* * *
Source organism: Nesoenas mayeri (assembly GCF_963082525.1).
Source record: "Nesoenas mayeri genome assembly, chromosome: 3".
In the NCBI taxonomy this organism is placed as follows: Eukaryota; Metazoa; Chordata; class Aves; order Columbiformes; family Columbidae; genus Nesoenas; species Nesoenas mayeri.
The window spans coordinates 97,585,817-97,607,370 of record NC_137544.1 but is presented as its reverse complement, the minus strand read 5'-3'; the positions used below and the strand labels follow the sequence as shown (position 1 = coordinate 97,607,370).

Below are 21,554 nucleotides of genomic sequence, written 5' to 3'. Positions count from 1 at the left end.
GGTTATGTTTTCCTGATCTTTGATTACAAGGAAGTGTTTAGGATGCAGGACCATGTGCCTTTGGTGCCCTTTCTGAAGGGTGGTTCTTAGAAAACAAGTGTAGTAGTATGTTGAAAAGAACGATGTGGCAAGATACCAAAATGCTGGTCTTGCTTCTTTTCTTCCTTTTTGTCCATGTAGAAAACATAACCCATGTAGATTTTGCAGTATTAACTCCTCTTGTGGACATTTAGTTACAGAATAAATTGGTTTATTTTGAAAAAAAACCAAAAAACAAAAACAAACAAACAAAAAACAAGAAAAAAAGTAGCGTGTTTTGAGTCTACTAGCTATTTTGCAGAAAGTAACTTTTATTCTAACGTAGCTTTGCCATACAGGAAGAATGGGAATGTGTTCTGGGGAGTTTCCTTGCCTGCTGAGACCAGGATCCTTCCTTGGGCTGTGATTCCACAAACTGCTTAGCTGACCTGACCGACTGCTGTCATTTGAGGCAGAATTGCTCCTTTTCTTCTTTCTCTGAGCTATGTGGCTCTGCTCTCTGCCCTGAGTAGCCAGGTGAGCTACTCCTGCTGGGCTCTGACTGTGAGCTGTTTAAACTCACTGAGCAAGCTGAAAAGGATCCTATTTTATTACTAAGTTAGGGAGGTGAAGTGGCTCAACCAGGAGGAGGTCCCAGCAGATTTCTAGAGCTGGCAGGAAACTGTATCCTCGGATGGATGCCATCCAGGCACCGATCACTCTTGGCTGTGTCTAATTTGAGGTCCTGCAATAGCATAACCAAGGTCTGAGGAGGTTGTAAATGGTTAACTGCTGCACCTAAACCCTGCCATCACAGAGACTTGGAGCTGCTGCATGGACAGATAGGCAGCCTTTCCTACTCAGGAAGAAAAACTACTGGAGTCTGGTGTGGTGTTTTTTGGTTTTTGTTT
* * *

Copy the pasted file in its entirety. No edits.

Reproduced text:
Source organism: Nesoenas mayeri (assembly GCF_963082525.1).
Source record: "Nesoenas mayeri genome assembly, chromosome: 3".
In the NCBI taxonomy this organism is placed as follows: Eukaryota; Metazoa; Chordata; class Aves; order Columbiformes; family Columbidae; genus Nesoenas; species Nesoenas mayeri.
The window spans coordinates 97,585,817-97,607,370 of record NC_137544.1 but is presented as its reverse complement, the minus strand read 5'-3'; the positions used below and the strand labels follow the sequence as shown (position 1 = coordinate 97,607,370).

Below are 21,554 nucleotides of genomic sequence, written 5' to 3'. Positions count from 1 at the left end.
GGTTATGTTTTCCTGATCTTTGATTACAAGGAAGTGTTTAGGATGCAGGACCATGTGCCTTTGGTGCCCTTTCTGAAGGGTGGTTCTTAGAAAACAAGTGTAGTAGTATGTTGAAAAGAACGATGTGGCAAGATACCAAAATGCTGGTCTTGCTTCTTTTCTTCCTTTTTGTCCATGTAGAAAACATAACCCATGTAGATTTTGCAGTATTAACTCCTCTTGTGGACATTTAGTTACAGAATAAATTGGTTTATTTTGAAAAAAAACCAAAAAACAAAAACAAACAAACAAAAAACAAGAAAAAAAGTAGCGTGTTTTGAGTCTACTAGCTATTTTGCAGAAAGTAACTTTTATTCTAACGTAGCTTTGCCATACAGGAAGAATGGGAATGTGTTCTGGGGAGTTTCCTTGCCTGCTGAGACCAGGATCCTTCCTTGGGCTGTGATTCCACAAACTGCTTAGCTGACCTGACCGACTGCTGTCATTTGAGGCAGAATTGCTCCTTTTCTTCTTTCTCTGAGCTATGTGGCTCTGCTCTCTGCCCTGAGTAGCCAGGTGAGCTACTCCTGCTGGGCTCTGACTGTGAGCTGTTTAAACTCACTGAGCAAGCTGAAAAGGATCCTATTTTATTACTAAGTTAGGGAGGTGAAGTGGCTCAACCAGGAGGAGGTCCCAGCAGATTTCTAGAGCTGGCAGGAAACTGTATCCTCGGATGGATGCCATCCAGGCACCGATCACTCTTGGCTGTGTCTAATTTGAGGTCCTGCAATAGCATAACCAAGGTCTGAGGAGGTTGTAAATGGTTAACTGCTGCACCTAAACCCTGCCATCACAGAGACTTGGAGCTGCTGCATGGACAGATAGGCAGCCTTTCCTACTCAGGAAGAAAAACTACTGGAGTCTGGTGTGGTGTTTTTTGGTTTTTGTTT